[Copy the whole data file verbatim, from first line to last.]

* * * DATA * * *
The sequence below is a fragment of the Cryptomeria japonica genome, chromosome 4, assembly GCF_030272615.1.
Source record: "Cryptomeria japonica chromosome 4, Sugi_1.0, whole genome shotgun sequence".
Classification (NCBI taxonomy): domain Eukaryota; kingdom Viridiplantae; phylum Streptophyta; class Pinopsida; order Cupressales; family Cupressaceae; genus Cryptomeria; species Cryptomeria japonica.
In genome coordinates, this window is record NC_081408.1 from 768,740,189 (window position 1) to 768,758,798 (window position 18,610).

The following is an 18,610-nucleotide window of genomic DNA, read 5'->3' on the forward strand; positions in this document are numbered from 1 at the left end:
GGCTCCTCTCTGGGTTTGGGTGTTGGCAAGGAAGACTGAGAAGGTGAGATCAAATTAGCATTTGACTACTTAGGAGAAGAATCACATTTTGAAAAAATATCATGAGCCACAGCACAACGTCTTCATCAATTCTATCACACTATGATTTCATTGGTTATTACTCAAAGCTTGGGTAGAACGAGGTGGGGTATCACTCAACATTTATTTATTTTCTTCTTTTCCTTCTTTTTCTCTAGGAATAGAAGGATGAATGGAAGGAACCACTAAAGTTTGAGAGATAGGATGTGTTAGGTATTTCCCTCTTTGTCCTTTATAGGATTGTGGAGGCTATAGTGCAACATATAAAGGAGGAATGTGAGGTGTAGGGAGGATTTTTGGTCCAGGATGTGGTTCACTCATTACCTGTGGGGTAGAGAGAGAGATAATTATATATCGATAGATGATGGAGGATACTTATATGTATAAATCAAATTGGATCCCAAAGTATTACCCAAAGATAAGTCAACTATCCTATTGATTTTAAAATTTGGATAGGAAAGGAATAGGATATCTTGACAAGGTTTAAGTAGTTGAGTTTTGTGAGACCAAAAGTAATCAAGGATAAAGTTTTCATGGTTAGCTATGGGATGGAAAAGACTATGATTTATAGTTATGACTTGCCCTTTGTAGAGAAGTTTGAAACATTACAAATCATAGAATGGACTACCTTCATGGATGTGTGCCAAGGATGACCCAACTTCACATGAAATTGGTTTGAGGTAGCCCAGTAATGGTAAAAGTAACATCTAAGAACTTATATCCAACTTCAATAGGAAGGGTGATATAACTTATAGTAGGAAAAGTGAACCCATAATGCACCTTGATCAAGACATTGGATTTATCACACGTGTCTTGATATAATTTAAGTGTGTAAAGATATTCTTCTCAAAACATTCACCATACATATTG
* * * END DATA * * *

The sequence below is a fragment of the Cryptomeria japonica genome, chromosome 4, assembly GCF_030272615.1.
Source record: "Cryptomeria japonica chromosome 4, Sugi_1.0, whole genome shotgun sequence".
Classification (NCBI taxonomy): domain Eukaryota; kingdom Viridiplantae; phylum Streptophyta; class Pinopsida; order Cupressales; family Cupressaceae; genus Cryptomeria; species Cryptomeria japonica.
In genome coordinates, this window is record NC_081408.1 from 768,740,189 (window position 1) to 768,758,798 (window position 18,610).

The following is an 18,610-nucleotide window of genomic DNA, read 5'->3' on the forward strand; positions in this document are numbered from 1 at the left end:
GGCTCCTCTCTGGGTTTGGGTGTTGGCAAGGAAGACTGAGAAGGTGAGATCAAATTAGCATTTGACTACTTAGGAGAAGAATCACATTTTGAAAAAATATCATGAGCCACAGCACAACGTCTTCATCAATTCTATCACACTATGATTTCATTGGTTATTACTCAAAGCTTGGGTAGAACGAGGTGGGGTATCACTCAACATTTATTTATTTTCTTCTTTTCCTTCTTTTTCTCTAGGAATAGAAGGATGAATGGAAGGAACCACTAAAGTTTGAGAGATAGGATGTGTTAGGTATTTCCCTCTTTGTCCTTTATAGGATTGTGGAGGCTATAGTGCAACATATAAAGGAGGAATGTGAGGTGTAGGGAGGATTTTTGGTCCAGGATGTGGTTCACTCATTACCTGTGGGGTAGAGAGAGAGATAATTATATATCGATAGATGATGGAGGATACTTATATGTATAAATCAAATTGGATCCCAAAGTATTACCCAAAGATAAGTCAACTATCCTATTGATTTTAAAATTTGGATAGGAAAGGAATAGGATATCTTGACAAGGTTTAAGTAGTTGAGTTTTGTGAGACCAAAAGTAATCAAGGATAAAGTTTTCATGGTTAGCTATGGGATGGAAAAGACTATGATTTATAGTTATGACTTGCCCTTTGTAGAGAAGTTTGAAACATTACAAATCATAGAATGGACTACCTTCATGGATGTGTGCCAAGGATGACCCAACTTCACATGAAATTGGTTTGAGGTAGCCCAGTAATGGTAAAAGTAACATCTAAGAACTTATATCCAACTTCAATAGGAAGGGTGATATAACTTATAGTAGGAAAAGTGAACCCATAATGCACCTTGATCAAGACATTGGATTTATCACACGTGTCTTGATATAATTTAAGTGTGTAAAGATATTCTTCTCAAAACATTCACCATACATATTG